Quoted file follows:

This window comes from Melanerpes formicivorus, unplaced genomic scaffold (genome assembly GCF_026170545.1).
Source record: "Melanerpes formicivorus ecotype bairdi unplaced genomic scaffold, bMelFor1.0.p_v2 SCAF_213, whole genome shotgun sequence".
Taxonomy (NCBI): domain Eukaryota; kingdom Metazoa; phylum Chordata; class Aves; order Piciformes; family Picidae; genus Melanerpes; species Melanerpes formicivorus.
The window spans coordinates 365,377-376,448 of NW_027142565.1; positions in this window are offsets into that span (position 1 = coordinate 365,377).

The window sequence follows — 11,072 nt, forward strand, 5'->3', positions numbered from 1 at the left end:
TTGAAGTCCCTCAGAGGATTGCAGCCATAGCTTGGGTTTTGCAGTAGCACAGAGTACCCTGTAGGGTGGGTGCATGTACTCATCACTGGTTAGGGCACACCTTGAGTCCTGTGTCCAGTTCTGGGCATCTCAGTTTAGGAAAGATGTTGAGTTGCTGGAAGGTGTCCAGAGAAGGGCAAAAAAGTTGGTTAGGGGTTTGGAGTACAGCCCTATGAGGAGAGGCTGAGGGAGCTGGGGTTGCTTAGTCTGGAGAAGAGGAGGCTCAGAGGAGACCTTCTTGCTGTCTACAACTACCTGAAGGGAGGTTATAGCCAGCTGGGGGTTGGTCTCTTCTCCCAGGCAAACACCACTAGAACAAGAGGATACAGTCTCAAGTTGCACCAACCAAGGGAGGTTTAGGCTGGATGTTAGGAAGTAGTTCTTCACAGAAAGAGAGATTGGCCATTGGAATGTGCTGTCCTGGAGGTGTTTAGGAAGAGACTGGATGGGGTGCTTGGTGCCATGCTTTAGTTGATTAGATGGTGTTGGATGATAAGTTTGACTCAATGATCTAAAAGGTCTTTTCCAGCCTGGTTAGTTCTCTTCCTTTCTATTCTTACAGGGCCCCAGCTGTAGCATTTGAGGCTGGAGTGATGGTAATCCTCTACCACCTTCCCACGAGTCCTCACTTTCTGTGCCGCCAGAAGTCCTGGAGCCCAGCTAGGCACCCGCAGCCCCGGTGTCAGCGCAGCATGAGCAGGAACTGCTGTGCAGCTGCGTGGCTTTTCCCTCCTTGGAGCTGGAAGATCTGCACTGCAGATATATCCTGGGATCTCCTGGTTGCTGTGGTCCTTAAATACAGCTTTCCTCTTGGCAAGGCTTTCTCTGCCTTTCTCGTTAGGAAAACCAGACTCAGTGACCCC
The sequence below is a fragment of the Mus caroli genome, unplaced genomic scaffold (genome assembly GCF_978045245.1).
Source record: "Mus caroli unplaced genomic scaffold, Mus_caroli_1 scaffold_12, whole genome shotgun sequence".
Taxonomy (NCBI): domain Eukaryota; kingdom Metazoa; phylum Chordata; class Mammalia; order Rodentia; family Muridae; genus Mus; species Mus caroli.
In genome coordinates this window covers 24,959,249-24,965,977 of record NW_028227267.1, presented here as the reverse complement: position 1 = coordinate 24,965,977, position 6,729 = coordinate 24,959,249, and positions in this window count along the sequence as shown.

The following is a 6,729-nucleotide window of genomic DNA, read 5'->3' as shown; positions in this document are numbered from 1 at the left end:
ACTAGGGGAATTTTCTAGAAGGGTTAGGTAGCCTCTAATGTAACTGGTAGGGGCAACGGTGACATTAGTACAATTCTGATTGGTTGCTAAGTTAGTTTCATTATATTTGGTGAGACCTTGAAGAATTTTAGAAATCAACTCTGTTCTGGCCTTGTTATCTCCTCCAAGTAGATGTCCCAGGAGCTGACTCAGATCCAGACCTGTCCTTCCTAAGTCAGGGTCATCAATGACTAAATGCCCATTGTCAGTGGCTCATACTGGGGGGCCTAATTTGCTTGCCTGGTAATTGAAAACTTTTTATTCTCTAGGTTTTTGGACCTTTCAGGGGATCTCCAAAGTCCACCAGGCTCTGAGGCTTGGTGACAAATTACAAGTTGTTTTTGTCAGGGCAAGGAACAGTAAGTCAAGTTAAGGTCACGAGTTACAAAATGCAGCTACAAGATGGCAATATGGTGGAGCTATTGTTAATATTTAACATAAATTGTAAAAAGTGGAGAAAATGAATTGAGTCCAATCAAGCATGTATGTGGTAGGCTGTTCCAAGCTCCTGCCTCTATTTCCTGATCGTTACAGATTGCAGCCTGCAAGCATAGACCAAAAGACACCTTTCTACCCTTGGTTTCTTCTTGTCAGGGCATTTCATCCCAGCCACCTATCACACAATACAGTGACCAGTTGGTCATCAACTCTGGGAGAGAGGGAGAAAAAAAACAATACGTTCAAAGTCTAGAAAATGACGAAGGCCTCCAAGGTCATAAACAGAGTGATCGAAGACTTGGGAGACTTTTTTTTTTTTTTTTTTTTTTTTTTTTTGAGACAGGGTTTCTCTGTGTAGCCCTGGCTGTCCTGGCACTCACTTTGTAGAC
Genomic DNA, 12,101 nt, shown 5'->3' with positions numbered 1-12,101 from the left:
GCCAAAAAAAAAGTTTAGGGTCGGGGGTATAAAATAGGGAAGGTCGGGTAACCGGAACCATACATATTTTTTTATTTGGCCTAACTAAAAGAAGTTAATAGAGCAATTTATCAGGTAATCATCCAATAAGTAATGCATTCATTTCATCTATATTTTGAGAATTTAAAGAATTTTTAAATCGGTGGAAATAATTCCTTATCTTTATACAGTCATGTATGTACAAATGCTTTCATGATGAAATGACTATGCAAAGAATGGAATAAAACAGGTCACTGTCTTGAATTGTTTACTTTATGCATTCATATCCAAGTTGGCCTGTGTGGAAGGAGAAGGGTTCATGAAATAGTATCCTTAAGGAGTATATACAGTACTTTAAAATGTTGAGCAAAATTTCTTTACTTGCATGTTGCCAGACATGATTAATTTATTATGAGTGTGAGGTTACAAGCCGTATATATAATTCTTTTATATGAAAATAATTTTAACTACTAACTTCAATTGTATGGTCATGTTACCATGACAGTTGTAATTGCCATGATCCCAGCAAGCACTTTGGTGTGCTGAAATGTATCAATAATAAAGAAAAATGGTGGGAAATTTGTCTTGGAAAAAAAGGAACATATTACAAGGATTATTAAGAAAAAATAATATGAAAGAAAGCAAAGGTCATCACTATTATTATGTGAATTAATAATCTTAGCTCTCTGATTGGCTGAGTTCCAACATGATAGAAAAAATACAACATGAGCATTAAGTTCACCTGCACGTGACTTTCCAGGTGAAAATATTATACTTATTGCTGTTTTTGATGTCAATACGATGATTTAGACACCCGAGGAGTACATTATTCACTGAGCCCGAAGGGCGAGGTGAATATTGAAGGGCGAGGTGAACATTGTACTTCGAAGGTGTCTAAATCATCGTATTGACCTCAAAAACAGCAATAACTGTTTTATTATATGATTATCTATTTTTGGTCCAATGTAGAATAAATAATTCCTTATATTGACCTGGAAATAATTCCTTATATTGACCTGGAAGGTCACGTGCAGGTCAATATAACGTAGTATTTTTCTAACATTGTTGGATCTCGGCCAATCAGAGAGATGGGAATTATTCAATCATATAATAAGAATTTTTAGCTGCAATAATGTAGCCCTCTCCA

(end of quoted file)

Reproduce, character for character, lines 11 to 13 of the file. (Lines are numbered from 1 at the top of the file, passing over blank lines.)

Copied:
The following is a 6,729-nucleotide window of genomic DNA, read 5'->3' as shown; positions in this document are numbered from 1 at the left end:
ACTAGGGGAATTTTCTAGAAGGGTTAGGTAGCCTCTAATGTAACTGGTAGGGGCAACGGTGACATTAGTACAATTCTGATTGGTTGCTAAGTTAGTTTCATTATATTTGGTGAGACCTTGAAGAATTTTAGAAATCAACTCTGTTCTGGCCTTGTTATCTCCTCCAAGTAGATGTCCCAGGAGCTGACTCAGATCCAGACCTGTCCTTCCTAAGTCAGGGTCATCAATGACTAAATGCCCATTGTCAGTGGCTCATACTGGGGGGCCTAATTTGCTTGCCTGGTAATTGAAAACTTTTTATTCTCTAGGTTTTTGGACCTTTCAGGGGATCTCCAAAGTCCACCAGGCTCTGAGGCTTGGTGACAAATTACAAGTTGTTTTTGTCAGGGCAAGGAACAGTAAGTCAAGTTAAGGTCACGAGTTACAAAATGCAGCTACAAGATGGCAATATGGTGGAGCTATTGTTAATATTTAACATAAATTGTAAAAAGTGGAGAAAATGAATTGAGTCCAATCAAGCATGTATGTGGTAGGCTGTTCCAAGCTCCTGCCTCTATTTCCTGATCGTTACAGATTGCAGCCTGCAAGCATAGACCAAAAGACACCTTTCTACCCTTGGTTTCTTCTTGTCAGGGCATTTCATCCCAGCCACCTATCACACAATACAGTGACCAGTTGGTCATCAACTCTGGGAGAGAGGGAGAAAAAAAACAATACGTTCAAAGTCTAGAAAATGACGAAGGCCTCCAAGGTCATAAACAGAGTGATCGAAGACTTGGGAGACTTTTTTTTTTTTTTTTTTTTTTTTTTTTTGAGACAGGGTTTCTCTGTGTAGCCCTGGCTGTCCTGGCACTCACTTTGTAGAC
Genomic DNA, 12,101 nt, shown 5'->3' with positions numbered 1-12,101 from the left: